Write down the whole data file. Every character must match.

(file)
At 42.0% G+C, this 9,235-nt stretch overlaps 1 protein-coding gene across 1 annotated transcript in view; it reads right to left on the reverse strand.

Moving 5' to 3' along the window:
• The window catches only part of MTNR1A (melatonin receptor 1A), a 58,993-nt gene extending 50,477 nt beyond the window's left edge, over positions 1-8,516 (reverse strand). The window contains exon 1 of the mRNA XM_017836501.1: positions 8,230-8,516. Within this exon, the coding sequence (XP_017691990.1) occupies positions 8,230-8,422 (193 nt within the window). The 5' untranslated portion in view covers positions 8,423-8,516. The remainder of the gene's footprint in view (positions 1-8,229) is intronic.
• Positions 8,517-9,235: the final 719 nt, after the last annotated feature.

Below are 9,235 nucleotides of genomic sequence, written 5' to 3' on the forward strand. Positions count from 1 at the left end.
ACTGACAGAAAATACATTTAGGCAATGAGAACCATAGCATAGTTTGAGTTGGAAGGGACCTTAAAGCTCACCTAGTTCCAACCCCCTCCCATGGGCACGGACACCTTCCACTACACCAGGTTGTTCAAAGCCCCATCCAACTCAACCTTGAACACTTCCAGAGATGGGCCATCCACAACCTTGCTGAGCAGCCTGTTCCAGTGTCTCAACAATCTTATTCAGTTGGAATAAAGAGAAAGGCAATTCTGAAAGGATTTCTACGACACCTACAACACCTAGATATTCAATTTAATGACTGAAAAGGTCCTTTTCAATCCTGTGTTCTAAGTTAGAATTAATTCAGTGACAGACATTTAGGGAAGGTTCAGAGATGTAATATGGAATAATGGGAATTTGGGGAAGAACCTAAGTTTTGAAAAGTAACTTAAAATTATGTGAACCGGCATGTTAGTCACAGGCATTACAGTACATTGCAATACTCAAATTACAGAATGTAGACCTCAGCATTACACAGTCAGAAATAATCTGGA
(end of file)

At 42.0% G+C, this 9,235-nt stretch overlaps 1 protein-coding gene across 1 annotated transcript in view; it reads right to left on the reverse strand.

Moving 5' to 3' along the window:
• The window catches only part of MTNR1A (melatonin receptor 1A), a 58,993-nt gene extending 50,477 nt beyond the window's left edge, over positions 1-8,516 (reverse strand). The window contains exon 1 of the mRNA XM_017836501.1: positions 8,230-8,516. Within this exon, the coding sequence (XP_017691990.1) occupies positions 8,230-8,422 (193 nt within the window). The 5' untranslated portion in view covers positions 8,423-8,516. The remainder of the gene's footprint in view (positions 1-8,229) is intronic.
• Positions 8,517-9,235: the final 719 nt, after the last annotated feature.

Below are 9,235 nucleotides of genomic sequence, written 5' to 3' on the forward strand. Positions count from 1 at the left end.
ACTGACAGAAAATACATTTAGGCAATGAGAACCATAGCATAGTTTGAGTTGGAAGGGACCTTAAAGCTCACCTAGTTCCAACCCCCTCCCATGGGCACGGACACCTTCCACTACACCAGGTTGTTCAAAGCCCCATCCAACTCAACCTTGAACACTTCCAGAGATGGGCCATCCACAACCTTGCTGAGCAGCCTGTTCCAGTGTCTCAACAATCTTATTCAGTTGGAATAAAGAGAAAGGCAATTCTGAAAGGATTTCTACGACACCTACAACACCTAGATATTCAATTTAATGACTGAAAAGGTCCTTTTCAATCCTGTGTTCTAAGTTAGAATTAATTCAGTGACAGACATTTAGGGAAGGTTCAGAGATGTAATATGGAATAATGGGAATTTGGGGAAGAACCTAAGTTTTGAAAAGTAACTTAAAATTATGTGAACCGGCATGTTAGTCACAGGCATTACAGTACATTGCAATACTCAAATTACAGAATGTAGACCTCAGCATTACACAGTCAGAAATAATCTGGA